We have a dream 2

As we often say, WE HAVE A DREAM, and that is of a world in which, whenever we need help or information, the lack of which is holding us back, about ANYTHING, but particularly about things in the areas in which we’re the most interested – health and technology – that there’s an ordinary email address we can use to send an email requesting that help and information, and, (1) we get an acknowledgement of our exact email within an hour or so, (not an automated response,) and, (2) within 3 or 4 days, or more or less, or sooner, if possible, we get back a high quality response focused on our needs exactly, and, where we’ve sought help in carrying things out, we get step by step guides in carrying them out, which we can print out and follow.

What’s required for the dream we’ve described to become a reality? It’s very simple – it has to become worthwhile for people, (and we emphasise, “people,” not organisations,) to provide the high quality responses we’ve described. These people can be working for organisations on salaries provided by the organisation, or they can be working on their own, charging for what they provide, doing two things – (1) providing help and information out of their own areas of expertise, or, (2) where their own areas of expertise don’t cover what’s required, providing suggestions as to who else may be able to help, if they know of any.

As more and more of these people exist, working as we’ve described, the more our dream will become a reality.

Two things interest us about this.

Firstly, how few good teachers there seem to be about.

If you do a Google search on, “How do I get Google Analytics working on my blog?” as we have just done, results like this come up.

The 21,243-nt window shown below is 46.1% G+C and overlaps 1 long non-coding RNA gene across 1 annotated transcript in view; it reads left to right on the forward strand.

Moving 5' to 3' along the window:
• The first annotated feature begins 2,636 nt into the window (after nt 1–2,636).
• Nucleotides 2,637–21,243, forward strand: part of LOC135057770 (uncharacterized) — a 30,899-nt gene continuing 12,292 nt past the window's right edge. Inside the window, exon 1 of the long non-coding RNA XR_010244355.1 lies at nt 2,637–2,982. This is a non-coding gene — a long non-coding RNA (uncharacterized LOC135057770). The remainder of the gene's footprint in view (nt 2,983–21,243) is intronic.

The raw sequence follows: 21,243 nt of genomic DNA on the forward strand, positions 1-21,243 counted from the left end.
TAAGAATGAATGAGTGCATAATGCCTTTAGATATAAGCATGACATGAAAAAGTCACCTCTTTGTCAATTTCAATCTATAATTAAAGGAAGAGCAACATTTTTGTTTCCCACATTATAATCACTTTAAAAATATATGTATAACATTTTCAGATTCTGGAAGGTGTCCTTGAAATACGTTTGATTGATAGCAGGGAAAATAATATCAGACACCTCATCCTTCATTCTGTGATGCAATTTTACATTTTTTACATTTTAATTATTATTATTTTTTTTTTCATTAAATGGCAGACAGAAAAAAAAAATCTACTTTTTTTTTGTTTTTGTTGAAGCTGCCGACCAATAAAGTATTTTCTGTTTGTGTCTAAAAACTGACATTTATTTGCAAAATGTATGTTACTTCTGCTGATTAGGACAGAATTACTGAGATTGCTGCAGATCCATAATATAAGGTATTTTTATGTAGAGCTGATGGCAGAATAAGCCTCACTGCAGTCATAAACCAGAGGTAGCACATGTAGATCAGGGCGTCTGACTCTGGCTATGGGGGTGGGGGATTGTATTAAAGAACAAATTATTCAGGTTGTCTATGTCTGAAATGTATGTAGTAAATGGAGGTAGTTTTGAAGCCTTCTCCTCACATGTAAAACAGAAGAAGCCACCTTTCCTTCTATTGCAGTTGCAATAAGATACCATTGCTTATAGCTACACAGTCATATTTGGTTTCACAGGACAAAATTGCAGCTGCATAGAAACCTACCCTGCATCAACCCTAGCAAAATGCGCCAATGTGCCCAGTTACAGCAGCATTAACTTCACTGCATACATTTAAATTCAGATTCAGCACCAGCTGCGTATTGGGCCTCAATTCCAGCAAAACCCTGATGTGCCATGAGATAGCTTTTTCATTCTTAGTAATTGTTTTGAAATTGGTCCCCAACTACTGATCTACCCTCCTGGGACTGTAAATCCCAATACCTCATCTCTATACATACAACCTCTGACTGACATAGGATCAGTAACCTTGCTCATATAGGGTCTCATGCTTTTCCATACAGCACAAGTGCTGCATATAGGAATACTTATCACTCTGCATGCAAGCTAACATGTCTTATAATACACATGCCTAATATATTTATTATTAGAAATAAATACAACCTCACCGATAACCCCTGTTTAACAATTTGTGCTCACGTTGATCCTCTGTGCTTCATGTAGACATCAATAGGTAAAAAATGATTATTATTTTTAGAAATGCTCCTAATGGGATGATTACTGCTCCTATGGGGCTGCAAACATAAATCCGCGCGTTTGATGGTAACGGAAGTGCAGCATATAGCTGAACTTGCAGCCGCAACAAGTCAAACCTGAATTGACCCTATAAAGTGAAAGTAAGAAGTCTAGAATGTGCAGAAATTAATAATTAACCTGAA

But almost always such things can’t be followed because too much is assumed by their authors. One of the greatest things about the internet is that authors of things like this can provide links to further explanations of things that people might not understand. For instance, to “Sign in to Blogger,” a link could and should be added to provide an explanation as to how to do this – but it’s seldom done. Nothing should be taken for granted. We find that, invariably, when we try to follow guides like this, we get to a point where, despite our very best efforts, we just can’t understand the next step – and so all the precious time and effort which we’ve spent in getting as far as we’ve is wasted.

Of course, there’s a simple answer to this, and that is that there’s an ordinary email address we can use to ask the author for further help – but that’s seldom how it is. In this case, we went to Blogger’s website, and after a fair bit of searching, we found a “Help Centre” button, and when we clicked on it, we were taken to a field in which we invited to “Describe your issue,” and when we typed, “How do we sign in to Blogger?” we were taken to at least 50 answers to this question which we were expected to plough through until we found the right answer, if there was one.

Do other people feel like we do about these things?

One of the main aims of this blog is to find people who do things as we feel they should be done – how we feel people should be demanding that they be done. And to let our readers know about them.

More later.

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